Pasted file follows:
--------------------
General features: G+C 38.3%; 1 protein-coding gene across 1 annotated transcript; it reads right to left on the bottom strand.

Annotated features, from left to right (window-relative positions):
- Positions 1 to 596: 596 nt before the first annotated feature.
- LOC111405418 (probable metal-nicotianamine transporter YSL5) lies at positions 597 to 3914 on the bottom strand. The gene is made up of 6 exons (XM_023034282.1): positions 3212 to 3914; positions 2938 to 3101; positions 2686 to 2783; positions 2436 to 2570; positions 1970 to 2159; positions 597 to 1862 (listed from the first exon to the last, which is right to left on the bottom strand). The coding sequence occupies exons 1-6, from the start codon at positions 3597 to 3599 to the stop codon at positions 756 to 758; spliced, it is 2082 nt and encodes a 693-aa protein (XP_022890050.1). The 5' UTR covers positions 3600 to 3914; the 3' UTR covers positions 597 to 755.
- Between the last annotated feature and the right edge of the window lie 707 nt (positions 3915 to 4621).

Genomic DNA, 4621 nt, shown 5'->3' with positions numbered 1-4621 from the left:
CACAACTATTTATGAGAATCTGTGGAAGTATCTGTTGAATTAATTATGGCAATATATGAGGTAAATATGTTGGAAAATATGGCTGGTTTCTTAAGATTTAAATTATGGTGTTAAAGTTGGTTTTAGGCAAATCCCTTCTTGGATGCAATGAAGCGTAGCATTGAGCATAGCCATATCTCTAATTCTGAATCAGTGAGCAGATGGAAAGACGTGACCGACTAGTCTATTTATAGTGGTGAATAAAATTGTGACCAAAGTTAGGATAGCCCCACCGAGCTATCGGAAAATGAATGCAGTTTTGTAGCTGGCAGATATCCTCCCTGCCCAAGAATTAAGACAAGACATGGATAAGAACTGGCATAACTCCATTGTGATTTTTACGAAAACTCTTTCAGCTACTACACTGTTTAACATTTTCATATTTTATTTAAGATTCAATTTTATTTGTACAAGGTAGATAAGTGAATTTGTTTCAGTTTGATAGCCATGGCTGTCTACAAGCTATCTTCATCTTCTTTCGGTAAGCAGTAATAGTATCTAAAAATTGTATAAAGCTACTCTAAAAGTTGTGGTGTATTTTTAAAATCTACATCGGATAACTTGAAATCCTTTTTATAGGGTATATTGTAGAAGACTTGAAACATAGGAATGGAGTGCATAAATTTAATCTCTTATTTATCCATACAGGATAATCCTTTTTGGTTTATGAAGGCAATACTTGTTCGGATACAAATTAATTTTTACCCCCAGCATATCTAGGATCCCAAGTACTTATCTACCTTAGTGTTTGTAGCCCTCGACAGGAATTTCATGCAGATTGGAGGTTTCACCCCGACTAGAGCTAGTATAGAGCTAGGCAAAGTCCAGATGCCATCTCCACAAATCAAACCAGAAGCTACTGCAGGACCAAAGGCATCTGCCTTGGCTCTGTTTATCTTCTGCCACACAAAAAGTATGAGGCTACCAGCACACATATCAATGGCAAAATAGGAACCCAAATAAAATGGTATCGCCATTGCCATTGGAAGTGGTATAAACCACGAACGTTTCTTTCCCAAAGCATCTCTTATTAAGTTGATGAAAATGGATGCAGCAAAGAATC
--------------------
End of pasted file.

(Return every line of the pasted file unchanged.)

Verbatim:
General features: G+C 38.3%; 1 protein-coding gene across 1 annotated transcript; it reads right to left on the bottom strand.

Annotated features, from left to right (window-relative positions):
- Positions 1 to 596: 596 nt before the first annotated feature.
- LOC111405418 (probable metal-nicotianamine transporter YSL5) lies at positions 597 to 3914 on the bottom strand. The gene is made up of 6 exons (XM_023034282.1): positions 3212 to 3914; positions 2938 to 3101; positions 2686 to 2783; positions 2436 to 2570; positions 1970 to 2159; positions 597 to 1862 (listed from the first exon to the last, which is right to left on the bottom strand). The coding sequence occupies exons 1-6, from the start codon at positions 3597 to 3599 to the stop codon at positions 756 to 758; spliced, it is 2082 nt and encodes a 693-aa protein (XP_022890050.1). The 5' UTR covers positions 3600 to 3914; the 3' UTR covers positions 597 to 755.
- Between the last annotated feature and the right edge of the window lie 707 nt (positions 3915 to 4621).

Genomic DNA, 4621 nt, shown 5'->3' with positions numbered 1-4621 from the left:
CACAACTATTTATGAGAATCTGTGGAAGTATCTGTTGAATTAATTATGGCAATATATGAGGTAAATATGTTGGAAAATATGGCTGGTTTCTTAAGATTTAAATTATGGTGTTAAAGTTGGTTTTAGGCAAATCCCTTCTTGGATGCAATGAAGCGTAGCATTGAGCATAGCCATATCTCTAATTCTGAATCAGTGAGCAGATGGAAAGACGTGACCGACTAGTCTATTTATAGTGGTGAATAAAATTGTGACCAAAGTTAGGATAGCCCCACCGAGCTATCGGAAAATGAATGCAGTTTTGTAGCTGGCAGATATCCTCCCTGCCCAAGAATTAAGACAAGACATGGATAAGAACTGGCATAACTCCATTGTGATTTTTACGAAAACTCTTTCAGCTACTACACTGTTTAACATTTTCATATTTTATTTAAGATTCAATTTTATTTGTACAAGGTAGATAAGTGAATTTGTTTCAGTTTGATAGCCATGGCTGTCTACAAGCTATCTTCATCTTCTTTCGGTAAGCAGTAATAGTATCTAAAAATTGTATAAAGCTACTCTAAAAGTTGTGGTGTATTTTTAAAATCTACATCGGATAACTTGAAATCCTTTTTATAGGGTATATTGTAGAAGACTTGAAACATAGGAATGGAGTGCATAAATTTAATCTCTTATTTATCCATACAGGATAATCCTTTTTGGTTTATGAAGGCAATACTTGTTCGGATACAAATTAATTTTTACCCCCAGCATATCTAGGATCCCAAGTACTTATCTACCTTAGTGTTTGTAGCCCTCGACAGGAATTTCATGCAGATTGGAGGTTTCACCCCGACTAGAGCTAGTATAGAGCTAGGCAAAGTCCAGATGCCATCTCCACAAATCAAACCAGAAGCTACTGCAGGACCAAAGGCATCTGCCTTGGCTCTGTTTATCTTCTGCCACACAAAAAGTATGAGGCTACCAGCACACATATCAATGGCAAAATAGGAACCCAAATAAAATGGTATCGCCATTGCCATTGGAAGTGGTATAAACCACGAACGTTTCTTTCCCAAAGCATCTCTTATTAAGTTGATGAAAATGGATGCAGCAAAGAATC